FIG. 1 illustrates a conventional CMOS rail-to-rail differential input stage.
FIG. 2 illustrates a block diagram of a constant transconductance input stage according to the invention.
FIG. 3 illustrates an embodiment of a voltage controlled constant transconductance bias circuit according to the invention.
FIG. 4 illustrates an embodiment of a current controlled constant transconductance bias circuit according to the invention.
FIG. 5 illustrates a constant transconductance bias circuit with a low operation voltage according to the invention.
FIG. 6 illustrates a modified version of the current controlled constant transconductance bias circuit shown in FIG. 4.
FIG. 7 illustrates a CMOS implementation of the Inmax /Kp =Ipmax /Kn relation.
FIG. 8 illustrates a rail-to-rail constant transconductance input stage according to the invention which does not require the matching of n-type and p-type transistors.
FIG. 9 illustrates a differential input stage designed without consideration for the weak inversion operation of its field effect transistors.
FIG. 10 graphically illustrates a plot of an input transconductance stage according to the invention plotted against a common mode input voltage.
FIG. 11 illustrates a plot of the total transconductance of an input stage according to the invention with different mobility values.
The present invention will now be described more fully hereinafter with reference to the accompanying drawings, in which preferred embodiments of the invention are shown. This invention may, however, be embodied in many different forms and should not be construed as limited to the embodiments set forth herein; rather these embodiments are provided so that this disclosure will be thorough and complete, and will fully convey the scope of the invention to those skilled in the art. Like numbers refer to like elements in alternate embodiments throughout.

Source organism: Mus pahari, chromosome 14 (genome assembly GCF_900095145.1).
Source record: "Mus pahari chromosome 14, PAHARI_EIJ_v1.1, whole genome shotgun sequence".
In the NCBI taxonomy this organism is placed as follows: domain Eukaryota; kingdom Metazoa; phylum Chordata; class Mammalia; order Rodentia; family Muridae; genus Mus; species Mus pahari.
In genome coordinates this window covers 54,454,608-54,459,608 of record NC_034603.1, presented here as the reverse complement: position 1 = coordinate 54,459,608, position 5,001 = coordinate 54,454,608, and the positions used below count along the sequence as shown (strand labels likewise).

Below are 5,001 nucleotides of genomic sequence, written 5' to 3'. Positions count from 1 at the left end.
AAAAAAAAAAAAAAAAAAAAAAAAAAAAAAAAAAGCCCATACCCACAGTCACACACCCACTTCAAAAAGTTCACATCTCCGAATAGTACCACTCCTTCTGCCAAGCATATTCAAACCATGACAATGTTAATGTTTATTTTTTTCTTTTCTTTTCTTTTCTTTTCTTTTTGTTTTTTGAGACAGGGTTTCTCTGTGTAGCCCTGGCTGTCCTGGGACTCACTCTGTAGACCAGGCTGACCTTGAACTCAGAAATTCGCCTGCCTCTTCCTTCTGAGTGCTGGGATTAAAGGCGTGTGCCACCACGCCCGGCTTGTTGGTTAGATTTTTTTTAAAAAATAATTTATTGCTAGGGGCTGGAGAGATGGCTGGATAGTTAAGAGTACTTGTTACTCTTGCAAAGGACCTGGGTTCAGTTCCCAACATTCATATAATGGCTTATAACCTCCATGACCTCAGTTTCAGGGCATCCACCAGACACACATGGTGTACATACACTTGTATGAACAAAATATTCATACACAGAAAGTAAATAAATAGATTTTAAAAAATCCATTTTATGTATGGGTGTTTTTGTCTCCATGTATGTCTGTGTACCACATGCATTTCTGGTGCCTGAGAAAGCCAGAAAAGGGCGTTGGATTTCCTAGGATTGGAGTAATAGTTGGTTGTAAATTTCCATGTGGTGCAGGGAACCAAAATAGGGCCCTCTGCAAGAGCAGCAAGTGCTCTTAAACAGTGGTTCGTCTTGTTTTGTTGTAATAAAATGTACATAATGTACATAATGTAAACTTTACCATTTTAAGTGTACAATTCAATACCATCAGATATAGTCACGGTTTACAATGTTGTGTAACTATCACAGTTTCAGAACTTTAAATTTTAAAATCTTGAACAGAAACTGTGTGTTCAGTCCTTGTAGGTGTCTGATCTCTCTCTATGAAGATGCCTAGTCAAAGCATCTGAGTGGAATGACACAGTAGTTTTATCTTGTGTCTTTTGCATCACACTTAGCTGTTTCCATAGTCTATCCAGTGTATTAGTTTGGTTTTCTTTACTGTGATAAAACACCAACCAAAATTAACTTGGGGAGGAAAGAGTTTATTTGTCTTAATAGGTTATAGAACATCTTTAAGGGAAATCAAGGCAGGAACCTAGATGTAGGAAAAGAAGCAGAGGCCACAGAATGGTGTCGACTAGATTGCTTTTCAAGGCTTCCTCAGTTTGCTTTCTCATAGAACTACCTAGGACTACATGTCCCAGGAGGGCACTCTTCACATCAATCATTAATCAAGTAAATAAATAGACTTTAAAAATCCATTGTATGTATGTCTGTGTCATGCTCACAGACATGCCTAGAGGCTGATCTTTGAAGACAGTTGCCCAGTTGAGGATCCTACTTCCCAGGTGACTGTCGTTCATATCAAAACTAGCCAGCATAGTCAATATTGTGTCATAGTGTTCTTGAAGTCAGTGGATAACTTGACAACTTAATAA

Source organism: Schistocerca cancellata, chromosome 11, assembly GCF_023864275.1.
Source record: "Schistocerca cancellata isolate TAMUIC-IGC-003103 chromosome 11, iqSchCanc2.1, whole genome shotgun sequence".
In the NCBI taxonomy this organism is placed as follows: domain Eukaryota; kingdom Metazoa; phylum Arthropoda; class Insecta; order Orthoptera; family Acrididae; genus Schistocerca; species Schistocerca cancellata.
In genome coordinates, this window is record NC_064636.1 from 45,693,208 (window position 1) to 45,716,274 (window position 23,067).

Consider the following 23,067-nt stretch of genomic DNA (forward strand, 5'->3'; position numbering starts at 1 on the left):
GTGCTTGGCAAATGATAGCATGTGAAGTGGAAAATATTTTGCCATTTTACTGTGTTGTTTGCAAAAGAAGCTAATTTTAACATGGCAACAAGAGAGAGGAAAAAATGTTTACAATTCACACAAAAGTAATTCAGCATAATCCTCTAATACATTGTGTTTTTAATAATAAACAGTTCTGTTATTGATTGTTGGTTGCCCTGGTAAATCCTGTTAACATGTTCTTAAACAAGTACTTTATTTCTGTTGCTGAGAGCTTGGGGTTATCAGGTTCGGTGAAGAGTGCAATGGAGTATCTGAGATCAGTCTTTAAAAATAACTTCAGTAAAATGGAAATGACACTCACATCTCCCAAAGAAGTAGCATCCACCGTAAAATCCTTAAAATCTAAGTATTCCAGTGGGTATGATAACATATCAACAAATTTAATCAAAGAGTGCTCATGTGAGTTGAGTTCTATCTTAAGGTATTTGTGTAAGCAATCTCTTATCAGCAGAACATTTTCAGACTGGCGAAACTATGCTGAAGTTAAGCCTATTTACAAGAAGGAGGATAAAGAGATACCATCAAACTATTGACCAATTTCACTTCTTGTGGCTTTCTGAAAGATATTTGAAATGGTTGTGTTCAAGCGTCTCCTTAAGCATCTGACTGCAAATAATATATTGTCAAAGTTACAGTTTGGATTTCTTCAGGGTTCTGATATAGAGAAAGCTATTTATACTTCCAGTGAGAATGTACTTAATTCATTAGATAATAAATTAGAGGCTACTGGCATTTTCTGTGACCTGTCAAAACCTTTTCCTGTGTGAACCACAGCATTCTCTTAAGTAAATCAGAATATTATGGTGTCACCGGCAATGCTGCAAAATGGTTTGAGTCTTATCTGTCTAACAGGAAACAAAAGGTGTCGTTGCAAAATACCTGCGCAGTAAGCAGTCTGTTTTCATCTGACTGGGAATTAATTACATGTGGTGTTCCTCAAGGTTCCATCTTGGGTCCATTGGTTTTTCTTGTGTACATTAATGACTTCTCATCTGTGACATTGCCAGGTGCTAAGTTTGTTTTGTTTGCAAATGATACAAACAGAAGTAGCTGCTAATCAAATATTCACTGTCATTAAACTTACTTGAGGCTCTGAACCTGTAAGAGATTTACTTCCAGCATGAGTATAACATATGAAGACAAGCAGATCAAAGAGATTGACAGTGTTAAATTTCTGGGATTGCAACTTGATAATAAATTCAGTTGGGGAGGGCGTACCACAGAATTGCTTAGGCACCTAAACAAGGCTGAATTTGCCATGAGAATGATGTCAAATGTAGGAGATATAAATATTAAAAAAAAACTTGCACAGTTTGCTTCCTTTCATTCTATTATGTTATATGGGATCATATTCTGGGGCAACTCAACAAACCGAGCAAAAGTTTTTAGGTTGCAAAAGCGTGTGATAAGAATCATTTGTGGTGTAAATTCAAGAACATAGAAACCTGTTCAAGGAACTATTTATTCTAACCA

According to the invention, a constant transconductance bias circuit is obtained without requiring any matching of transistors of opposite conductivity types by using the relationships of equation (3). The input to the dynamic bias circuit, illustrated in FIG. 2 in block diagram form, is a common mode voltage-dependent current, Ip, which flows through the p-channel differential pair. The output of the dynamic bias circuit is a dynamically controlled current, In, which is delivered to the n-channel differential pair. Inmax and Ipmax are also an input and output, respectively, of this circuit. Inmax and Ipmax are constant currents that are used for circuit operation when the transistors enter the weak inversion region, which is discussed in further detail below. Note that the dynamic bias circuit presented here works equally well regardless of whether In or Ip is the bias circuit input. FIG. 2 assumes that Ip is the input.
The design approach is as follows. First, equation (3) is divided by √2Kn Kp to obtain the following: ##EQU4## It can be seen by observing the right hand side of equation (5) that a constant gmT may be obtained by keeping the sum of two gate to source voltages constant. In particular, a gate to source voltage (Vgs) of an NMOS FET with a current Ip and a source to gate voltage (Vsg) of a PMOS FET with a current In are kept constant. The term Vgs is used for n-channel transistors so that when a voltage is taken across the gate to the source it is a positive number. Similarly, Vsg is used for p-channel transistors so that when a voltage is taken across the source to the gate it is a positive number.
The circuit shown in FIG. 3 is one embodiment for keeping equation (5) constant. Vc is the bias voltage which keeps the sum of Vsg4 (source to gate voltage of M4) and Vgs3 (gate to source voltage of M3) constant. If M3 and M4 have K values of Kn and Kp, respectively, then they are the same K values as the input differential pair transistors. Hence, the only FET matching required remains within transistors of the same conductivity type. Therefore, the following is true at all times: ##EQU5## where |VTp | is the absolute value of the p-channel threshold voltage; and
VTn is the n-channel threshold voltage.
Thus, for a given Vc and a constant |VTp |+VTn, the right side of equation (5) is constant, and consequently gmT becomes constant.